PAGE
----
The “Waterfall” Methodology Approach

What Is Waterfall Methodology?

The Waterfall methodology is a sequential and linear project management approach. At the outset of the project, stakeholders and clients’ demands are compiled to be adjusted by a project plan at a later date.

Using and understanding the waterfall method is very simple. For each phase to begin, the prior phase must be completed. And so, no overlapping between phases exists, following steadily down like a waterfall.

Who uses the Waterfall method?

Some of the industries that frequently employ the structured waterfall approach are manufacturingconstruction, IT, and software development.

Gantt charts are the ideal mechanism for Waterfall project managers. Using the Gantt chart, you will trace sub-tasks, dependencies, and every step of the project as it progresses through its life cycle.

The Phases of the Waterfall Model

The waterfall concept consists of five to seven stages that comply with a strict linear order. The phases’ exact names differ, but were originally described by its inventor, Winston W. Royce, as follows:

PowerPoint Waterfall Model : PowerPoint Smartart Series #23 - YouTube
The following illustration is a representation of the different phases of the Waterfall Model.
  • Requirements − The first stage is all about gathering comprehensive information about what the customer requires in this project. You do this in order to plan each phase without any further customer correspondence until the project is complete. The requirements should be clear and a requirement specification document is to be distributed to your team.
  • Design − Your team designs the framework following the specifications laid out. When brainstorming and theorizing potential solutions to the specifications, this is considered a logical design sub-phase. Yet, as they render functional requirements out of these theoretical ideas, they are in the sub-phase of physical design.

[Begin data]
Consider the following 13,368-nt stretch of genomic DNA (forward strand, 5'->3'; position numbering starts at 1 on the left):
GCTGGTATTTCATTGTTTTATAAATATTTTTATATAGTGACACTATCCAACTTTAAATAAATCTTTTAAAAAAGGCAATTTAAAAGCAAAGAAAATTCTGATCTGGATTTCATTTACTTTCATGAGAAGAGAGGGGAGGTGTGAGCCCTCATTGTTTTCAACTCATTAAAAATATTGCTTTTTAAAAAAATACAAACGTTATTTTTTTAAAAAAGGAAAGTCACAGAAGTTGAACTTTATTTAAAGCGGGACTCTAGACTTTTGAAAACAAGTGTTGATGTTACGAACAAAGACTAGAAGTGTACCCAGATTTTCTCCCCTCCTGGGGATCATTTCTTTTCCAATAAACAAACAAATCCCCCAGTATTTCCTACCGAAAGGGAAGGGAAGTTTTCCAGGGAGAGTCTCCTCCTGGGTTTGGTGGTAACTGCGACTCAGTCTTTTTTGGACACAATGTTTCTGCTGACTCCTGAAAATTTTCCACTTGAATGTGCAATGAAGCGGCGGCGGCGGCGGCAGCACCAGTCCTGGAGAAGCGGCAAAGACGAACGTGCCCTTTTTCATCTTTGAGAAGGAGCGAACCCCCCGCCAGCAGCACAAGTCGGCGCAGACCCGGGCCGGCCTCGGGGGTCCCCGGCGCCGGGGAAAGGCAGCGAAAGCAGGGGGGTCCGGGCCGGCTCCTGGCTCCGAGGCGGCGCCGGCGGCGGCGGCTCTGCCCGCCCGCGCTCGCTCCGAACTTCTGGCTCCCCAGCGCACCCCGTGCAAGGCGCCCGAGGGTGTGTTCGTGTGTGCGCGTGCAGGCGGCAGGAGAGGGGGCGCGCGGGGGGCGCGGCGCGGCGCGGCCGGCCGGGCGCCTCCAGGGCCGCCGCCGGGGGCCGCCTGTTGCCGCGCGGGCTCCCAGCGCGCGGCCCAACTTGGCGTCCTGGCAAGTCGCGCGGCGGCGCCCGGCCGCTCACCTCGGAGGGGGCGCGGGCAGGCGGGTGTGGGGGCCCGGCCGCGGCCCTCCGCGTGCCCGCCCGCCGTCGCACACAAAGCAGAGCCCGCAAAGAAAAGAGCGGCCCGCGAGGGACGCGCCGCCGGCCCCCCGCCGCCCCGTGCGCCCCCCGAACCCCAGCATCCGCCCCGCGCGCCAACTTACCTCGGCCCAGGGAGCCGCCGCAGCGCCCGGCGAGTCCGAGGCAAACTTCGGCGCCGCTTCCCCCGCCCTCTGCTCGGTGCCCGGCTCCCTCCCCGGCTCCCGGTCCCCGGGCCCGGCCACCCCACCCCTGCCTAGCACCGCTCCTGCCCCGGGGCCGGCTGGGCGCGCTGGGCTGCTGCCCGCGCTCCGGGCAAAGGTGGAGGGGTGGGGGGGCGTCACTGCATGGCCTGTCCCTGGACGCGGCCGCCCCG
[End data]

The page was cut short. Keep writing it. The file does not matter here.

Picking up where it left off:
• Implementation − The implementation process is where programmers integrate the requirements and specifications of the previous phases and generate the actual functional code.
  • Integration and Testing − Once all the units or coding developed during the implementation process have been completed, the product testing may begin for any defects or errors that may occur. If significant problems emerge, the project may need to go back to phase one for re-evaluation.
  • Deployment of system − When functional and non-functional testing has been carried out; the product is deployed in the consumer environment or introduced to the market.
  • Maintenance − Any problems may occur after the product has been shipped to the customer and is being used. Your team may need to develop and release patches and upgrade improved versions to enhance the product.

Pros & Cons of the Waterfall Methodology

There are a number of reasons why project managers want to employ the Waterfall project management approach. Here are some of the benefits:

  • Simple and easy to learn, use, and manage assignments. 
  • Easy to handle due to the rigidity of the model. Each phase involves unique deliverables and a review process.
  • Offers reliable forecasts of the project expenses, resources, and deadlines hanks to its fully defined project calendar.
  • Works best for smaller projects where specifications are well defined.
  • Clearly defined stages.
  • Well understood milestones.

Of course, there are disadvantages to the use of the Waterfall approach as well. Here are some of the drawbacks of this approach:

  • At the outset of the project, it will be impossible for consumers to express all their desires.
  • Not a suitable model for complex, object-oriented projects.
  • Poor model for long-term and ongoing activities.
  • Progress is difficult to assess during phases.
  • Can not match changing conditions.
  • A high degree of risk and uncertainty.
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